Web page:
Boom, Bust, and Echo
Scandal Season 3 Episode 10 recap
(My apologies for the misnumbering last week. I forgot about Thanksgiving.)
This was the name of one of those sure-winner Christmas-gift books about 20 years ago. About the baby boomers and all they wrought; we, by the way, are the “echo”. I like the concept here. Something goes boom, then it all goes wrong, and the echo is what’s left when it’s ready to be dealt with, or not.
This is Olivia’s parents. BOOM – they’re not who she thought they were. BUST – what’s black is white and everything she’s done to try to save or help or contain each of them is ruined. ECHO – they have to live this way, with this knowledge.
So Olivia is, once again, reminded that she should never ever trust or believe anyone. Because it’s usually the wrong person and it’s usually going to go badly for her. I kind of wonder why she doesn’t have better instincts, say, where Quinn is concerned. She didn’t know she was going to betray her? For that matter, is this the first time something like this has happened to Liv?
I’m not worried about her not having parents. She didn’t used to, then she did, briefly, and now she doesn’t again – or she has adversaries rather than people she’s supposed to thank for molding and shaping her the way she is now. But what does this mean for Olivia? We’ve spent a very enjoyable fall season finding out who her parents are and why but…now what? She can hardly be more closed off. She can hardly be less trusting. What corner does she turn?
I suspect part of it will be about the evolution of Quinn, and I have to retract my statement from last week because I started to buy this woman in this role. Not that she’s especially great at being a hired assassin, or that she fits the type of someone who would be, but here she is, she’s going to do it and give it her by-god best shot because what choice does she have? That girl, I totally buy, and I have to give Katie Lowes credit because her trapped-in-a-cage calm felt really believable to me. She’s not freaking out and crying. She’s done with that. Now she needs to actually figure out what she’s going to do. It’s a skill she would seem to have learned from Liv.
And Liv very likely learned it from Cyrus, who is in the bargaining stage. I didn’t know there was anything that could make him actually feel that he was beyond the pale, that he’d gone too far. It seems almost elementary, the murder of a man. Surely Cyrus has done worse, seen worse. If Sally had been competent and complicit, would it have made it better?
I have to believe that the reason James stays – other than having a bit of Stockholm Syndrome and abused-spouse scars where he clearly believes Cyrus when he’s told you can’t go anywhere or do anything without me – is because Cyrus is now finally being honest about himself. “The 666 is visible on my forehead” is something he’s thought for years, been afraid of, even – that James would see who he really was and leave him because who could love a monster. What they have now – an understanding about how they’re going to march forward in a union that benefits both of them – well, it may not be love, but it’s something more than a lot of people have, and Cyrus knows that very, very well. I choose to believe the camera lingering on James was him debating this fact, debating whether it’s worth it.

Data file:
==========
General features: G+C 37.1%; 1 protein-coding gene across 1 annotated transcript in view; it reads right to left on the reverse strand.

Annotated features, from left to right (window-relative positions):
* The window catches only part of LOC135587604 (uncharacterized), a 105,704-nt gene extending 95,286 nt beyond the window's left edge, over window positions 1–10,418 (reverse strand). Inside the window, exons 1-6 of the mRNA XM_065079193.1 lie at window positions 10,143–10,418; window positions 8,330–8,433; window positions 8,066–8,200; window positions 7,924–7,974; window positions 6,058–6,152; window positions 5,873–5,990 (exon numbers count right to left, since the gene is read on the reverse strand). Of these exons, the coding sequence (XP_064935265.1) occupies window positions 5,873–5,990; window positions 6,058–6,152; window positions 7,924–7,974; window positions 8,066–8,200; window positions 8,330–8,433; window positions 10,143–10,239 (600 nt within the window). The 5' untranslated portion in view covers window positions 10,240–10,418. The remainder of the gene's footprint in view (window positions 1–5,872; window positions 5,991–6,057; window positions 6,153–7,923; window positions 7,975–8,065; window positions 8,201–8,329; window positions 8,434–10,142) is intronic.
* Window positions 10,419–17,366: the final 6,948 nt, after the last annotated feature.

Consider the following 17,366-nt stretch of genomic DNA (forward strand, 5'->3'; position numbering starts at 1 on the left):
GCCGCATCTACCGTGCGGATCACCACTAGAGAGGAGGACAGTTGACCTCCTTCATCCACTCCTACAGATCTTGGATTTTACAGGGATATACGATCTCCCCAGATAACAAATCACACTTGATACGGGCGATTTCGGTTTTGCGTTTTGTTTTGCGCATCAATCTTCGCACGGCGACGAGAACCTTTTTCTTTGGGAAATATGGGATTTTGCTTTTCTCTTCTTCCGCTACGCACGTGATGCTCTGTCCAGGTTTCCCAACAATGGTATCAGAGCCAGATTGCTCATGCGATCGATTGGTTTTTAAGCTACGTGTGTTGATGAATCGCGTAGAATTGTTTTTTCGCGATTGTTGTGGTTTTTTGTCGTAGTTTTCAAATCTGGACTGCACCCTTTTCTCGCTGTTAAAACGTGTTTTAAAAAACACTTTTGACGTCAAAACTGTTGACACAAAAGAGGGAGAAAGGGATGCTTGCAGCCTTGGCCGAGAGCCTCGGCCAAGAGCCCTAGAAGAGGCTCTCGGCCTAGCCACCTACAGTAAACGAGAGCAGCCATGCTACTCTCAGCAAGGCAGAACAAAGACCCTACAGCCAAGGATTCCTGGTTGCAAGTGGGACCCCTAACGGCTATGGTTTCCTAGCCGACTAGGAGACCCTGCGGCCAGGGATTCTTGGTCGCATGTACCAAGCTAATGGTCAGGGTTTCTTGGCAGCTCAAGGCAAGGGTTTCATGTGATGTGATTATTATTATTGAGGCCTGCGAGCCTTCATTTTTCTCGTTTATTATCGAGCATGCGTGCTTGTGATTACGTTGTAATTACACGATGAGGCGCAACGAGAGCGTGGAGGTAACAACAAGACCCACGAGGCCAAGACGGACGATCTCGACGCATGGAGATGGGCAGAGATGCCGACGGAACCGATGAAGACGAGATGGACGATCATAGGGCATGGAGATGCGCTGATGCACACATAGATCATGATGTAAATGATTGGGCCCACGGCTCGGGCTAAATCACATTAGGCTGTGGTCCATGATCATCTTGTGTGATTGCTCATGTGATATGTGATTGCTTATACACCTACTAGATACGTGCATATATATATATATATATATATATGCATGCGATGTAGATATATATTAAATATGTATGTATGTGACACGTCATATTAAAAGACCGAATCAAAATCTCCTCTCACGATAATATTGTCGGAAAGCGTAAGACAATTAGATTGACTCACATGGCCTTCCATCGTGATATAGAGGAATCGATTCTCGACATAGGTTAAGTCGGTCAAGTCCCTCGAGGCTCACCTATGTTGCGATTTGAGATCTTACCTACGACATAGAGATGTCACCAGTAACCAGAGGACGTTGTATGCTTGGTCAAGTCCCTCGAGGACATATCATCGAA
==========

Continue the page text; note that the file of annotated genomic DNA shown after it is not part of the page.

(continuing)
Because that’s what the show is telling us, right? Olivia is alone (no jam talk, please). Mellie and Fitz are, ostensibly, alone. (Why was Mellie talking about bringing flowers as though she would go out and get them herself?) Those who aren’t alone are the ones who are in trouble. Sally (especially now that David Rosen has a magical new assistant attorney-type), Quinn, my poor beleaguered David Rosen. When you’re with someone else, you’ve got more problems and you also have to ask yourself why you chose this monster in the first place. If the show can get us to the place where Charlie asks that, then we’re really in business.
It is possibly weird, then, that this was the first episode where I was all in on Jake. It’s about slickness, I think. Fitz bellows and barks at Eli, but he never breaks him. Eli is much more calm and cool than Fitz will ever be. Even as he screams at him, he’s calculated in the way he hits to hurt. “You’re a boy. I’m a man.” By comparison, when he’s ousted from his office by a very casual, very slick Jake, well, that was the first time I thought to myself that he was really worthy of Liv. If she could stand to have anyone in her life, which of course, she can’t.
Because here’s what’s in front of Olivia Pope: two parents, each failing spectacularly to be examples of anything she wants to be; a lover who not only can’t leave his wife, can’t make up his mind, but resorts to middle-school tactics to try to break her father – and fails miserably; a group of employees who, while loyal, really really need her for their next marching orders.
The most promising thing this episode gives us is new combinations, new loyalties. Sally and Cyrus? Maybe. Quinn and Charlie, who really does seem to be taken with her. David and James. David and the new chicky-boo, whom the show took care to have Abby dismiss just so she can be mad about her later. Olivia – and Jake? And nobody? And Huck, even though he hurt Quinn? Harrison, who might finally get a storyline in the second half of the season?
Does Olivia need other people to be who she is? What happens if she’s all alone? And is Olivia capable of changing? Is she ready to be the echo of everything that’s just happened, or will she keep moving – with her mother as target – so she doesn’t have to process?